Tag Archives: paleoclimatology

Replication and due diligence, Wegman style

By Deep Climate

Today I continue my examination of the key analysis section of the Wegman report on the Mann et al “hockey stick” temperature reconstruction, which uncritically rehashed Steve McIntyre and Ross McKitrick’s purported demonstration of the extreme biasing effect of Mann et al’s “short-centered” principal component analysis.

First, I’ll fill in some much needed context as an antidote to McIntyre and McKitrick’s misleading focus on Mann et al’s use of principal components analysis (PCA) in data preprocessing of tree-ring proxy networks. Their problematic analysis was compounded by Wegman et al’s refusal to even consider all subsequent peer reviewed commentary – commentary that clearly demonstrated that correction of Mann et al’s “short-centered” PCA had minimal impact on the overall reconstruction.

Next, I’ll look at Wegman et al’s “reproduction” of McIntyre and McKitrick’s  simulation of Mann et al’s PCA methodology, published in the pair’s 2005 Geophysical Research Letters article, Hockey sticks, principal components, and spurious significance).  It turns out that the sample leading principal components (PC1s) shown in two key Wegman et al figures were in fact rendered directly from McIntyre and McKitrick’s original archive of simulated “hockey stick” PC1s. Even worse, though, is the astonishing fact that this special collection of “hockey sticks”  is not even  a random sample of the 10,000 pseudo-proxy PC1s originally produced in the GRL study. Rather it expressly contains the very  top 100 – one percent – having the most pronounced upward blade. Thus, McIntyre and McKitrick’s original Fig 1-1, mechanically reproduced by Wegman et al, shows a carefully selected “sample” from the top 1% of simulated  “hockey sticks”. And Wegman’s Fig 4-4, which falsely claimed to show “hockey sticks” mined from low-order, low-autocorrelation “red noise”, contains another 12 from that same 1%!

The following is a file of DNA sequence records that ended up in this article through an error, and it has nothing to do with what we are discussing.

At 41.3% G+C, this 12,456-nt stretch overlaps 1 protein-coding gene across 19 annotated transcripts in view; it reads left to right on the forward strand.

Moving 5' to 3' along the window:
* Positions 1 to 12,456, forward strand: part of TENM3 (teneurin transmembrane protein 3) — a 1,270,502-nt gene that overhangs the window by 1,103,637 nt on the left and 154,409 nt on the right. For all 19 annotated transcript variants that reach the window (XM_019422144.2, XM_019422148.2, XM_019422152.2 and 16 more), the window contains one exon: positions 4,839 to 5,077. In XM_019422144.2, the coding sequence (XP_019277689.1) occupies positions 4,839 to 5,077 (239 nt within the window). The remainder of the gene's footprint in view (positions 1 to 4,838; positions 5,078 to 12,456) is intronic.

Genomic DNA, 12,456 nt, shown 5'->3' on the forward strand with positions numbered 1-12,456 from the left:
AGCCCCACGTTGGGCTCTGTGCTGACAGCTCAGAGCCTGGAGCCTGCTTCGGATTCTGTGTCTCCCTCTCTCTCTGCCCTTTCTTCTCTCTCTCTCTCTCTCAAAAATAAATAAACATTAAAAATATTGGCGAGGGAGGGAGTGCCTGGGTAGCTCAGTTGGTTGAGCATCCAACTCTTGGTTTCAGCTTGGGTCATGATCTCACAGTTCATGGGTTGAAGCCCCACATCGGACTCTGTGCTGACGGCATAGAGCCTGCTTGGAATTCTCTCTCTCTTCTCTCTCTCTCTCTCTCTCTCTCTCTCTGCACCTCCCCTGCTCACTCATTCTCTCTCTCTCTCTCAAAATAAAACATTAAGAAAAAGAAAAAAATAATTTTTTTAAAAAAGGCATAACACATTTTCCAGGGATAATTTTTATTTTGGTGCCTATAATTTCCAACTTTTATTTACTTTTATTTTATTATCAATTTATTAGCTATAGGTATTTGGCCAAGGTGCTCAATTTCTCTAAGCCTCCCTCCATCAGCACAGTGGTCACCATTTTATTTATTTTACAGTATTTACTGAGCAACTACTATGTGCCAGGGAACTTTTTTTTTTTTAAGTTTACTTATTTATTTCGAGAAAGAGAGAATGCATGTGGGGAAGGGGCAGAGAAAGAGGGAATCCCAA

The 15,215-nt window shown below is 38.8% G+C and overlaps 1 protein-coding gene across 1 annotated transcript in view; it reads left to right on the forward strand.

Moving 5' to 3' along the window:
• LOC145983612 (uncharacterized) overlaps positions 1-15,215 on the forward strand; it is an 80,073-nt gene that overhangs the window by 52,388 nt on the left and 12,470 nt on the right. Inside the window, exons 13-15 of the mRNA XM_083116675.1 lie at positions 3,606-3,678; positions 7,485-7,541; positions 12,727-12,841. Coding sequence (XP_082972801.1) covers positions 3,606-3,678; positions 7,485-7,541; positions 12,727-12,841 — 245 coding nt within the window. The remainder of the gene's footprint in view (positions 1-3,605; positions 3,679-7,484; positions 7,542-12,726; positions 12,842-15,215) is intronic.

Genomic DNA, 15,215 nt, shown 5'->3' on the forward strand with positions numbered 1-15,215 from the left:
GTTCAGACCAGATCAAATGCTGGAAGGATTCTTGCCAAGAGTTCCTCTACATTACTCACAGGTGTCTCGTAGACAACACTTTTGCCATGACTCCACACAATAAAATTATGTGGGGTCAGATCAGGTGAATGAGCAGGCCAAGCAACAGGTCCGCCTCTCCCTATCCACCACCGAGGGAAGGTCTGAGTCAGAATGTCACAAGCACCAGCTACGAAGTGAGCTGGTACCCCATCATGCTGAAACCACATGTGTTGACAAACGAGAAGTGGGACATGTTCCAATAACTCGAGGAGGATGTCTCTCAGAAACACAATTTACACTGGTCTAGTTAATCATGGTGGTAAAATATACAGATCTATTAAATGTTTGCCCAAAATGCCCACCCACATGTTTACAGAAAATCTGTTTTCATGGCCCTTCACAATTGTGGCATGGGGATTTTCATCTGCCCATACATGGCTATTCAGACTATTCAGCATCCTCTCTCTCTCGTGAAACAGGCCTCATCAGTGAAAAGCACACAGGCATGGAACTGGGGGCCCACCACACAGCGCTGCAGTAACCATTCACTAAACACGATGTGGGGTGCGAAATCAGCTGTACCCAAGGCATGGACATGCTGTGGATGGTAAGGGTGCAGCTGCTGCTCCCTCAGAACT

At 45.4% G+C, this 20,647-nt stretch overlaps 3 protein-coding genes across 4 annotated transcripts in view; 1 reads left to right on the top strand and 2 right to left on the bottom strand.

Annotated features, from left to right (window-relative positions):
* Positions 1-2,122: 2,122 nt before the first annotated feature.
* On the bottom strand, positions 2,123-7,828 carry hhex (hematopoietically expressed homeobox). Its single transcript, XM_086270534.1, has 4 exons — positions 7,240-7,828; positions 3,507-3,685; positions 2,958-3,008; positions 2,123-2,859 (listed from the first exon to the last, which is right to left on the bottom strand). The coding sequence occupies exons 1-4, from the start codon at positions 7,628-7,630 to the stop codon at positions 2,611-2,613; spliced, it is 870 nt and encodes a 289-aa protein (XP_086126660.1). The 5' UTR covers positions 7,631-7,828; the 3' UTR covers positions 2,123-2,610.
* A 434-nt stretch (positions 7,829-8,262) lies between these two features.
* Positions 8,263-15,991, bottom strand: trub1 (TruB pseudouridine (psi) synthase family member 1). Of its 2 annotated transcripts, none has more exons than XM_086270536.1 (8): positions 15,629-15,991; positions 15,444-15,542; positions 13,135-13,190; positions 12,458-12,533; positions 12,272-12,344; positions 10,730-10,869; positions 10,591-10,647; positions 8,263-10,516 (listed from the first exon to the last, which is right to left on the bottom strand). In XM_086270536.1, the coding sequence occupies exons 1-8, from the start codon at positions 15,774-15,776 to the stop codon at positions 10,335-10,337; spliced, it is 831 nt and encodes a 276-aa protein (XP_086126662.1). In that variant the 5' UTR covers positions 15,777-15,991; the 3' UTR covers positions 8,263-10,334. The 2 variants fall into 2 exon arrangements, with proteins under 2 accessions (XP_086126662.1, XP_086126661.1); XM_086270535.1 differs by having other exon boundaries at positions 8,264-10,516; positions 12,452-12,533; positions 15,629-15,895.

Finally, I’ll return to the central claim of Wegman et al – that McIntyre and McKitrick had shown that Michael Mann’s “short-centred” principal component analysis would mine “hockey sticks”, even from low-order, low-correlation “red noise” proxies . But both the source code and the hard-wired “hockey stick” figures clearly confirm what physicist David Ritson pointed out more than four years ago, namely that McIntyre and McKitrick’s “compelling” result was in fact based on a highly questionable procedure that generated null proxies with very high auto-correlation and persistence. All these facts are clear from even a cursory examination of McIntyre’s source code, demonstrating once and for all the incompetence and lack of due diligence exhibited by the Wegman report authors.

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Briffa teaches, but will McIntyre ever learn?

Recently we’ve discussed several aspects of the raging controversy around climate blogger Steve McIntyre and dendrochronologist Keith Briffa and the supposed destruction (once again) of the “hockey stick” temperature graph.

A few commentators have suggested that more attention should be paid to  McIntyre’s actual “analysis” of Briffa’s Yamal tree-ring chronology, and less to his outrageous accusations (not to mention all the inconvenient evidence that those accusations were completely without foundation).

Now that Keith Briffa has delivered his promised detailed response in an article co-written with Thomas Melvin, it is a good time to do just that. Here, then, is a review of the various problems I and others have pointed out in comments here and elsewhere over the past while, along with highlights from Briffa’s response.

First, here is the abstract of Briffa’s article .

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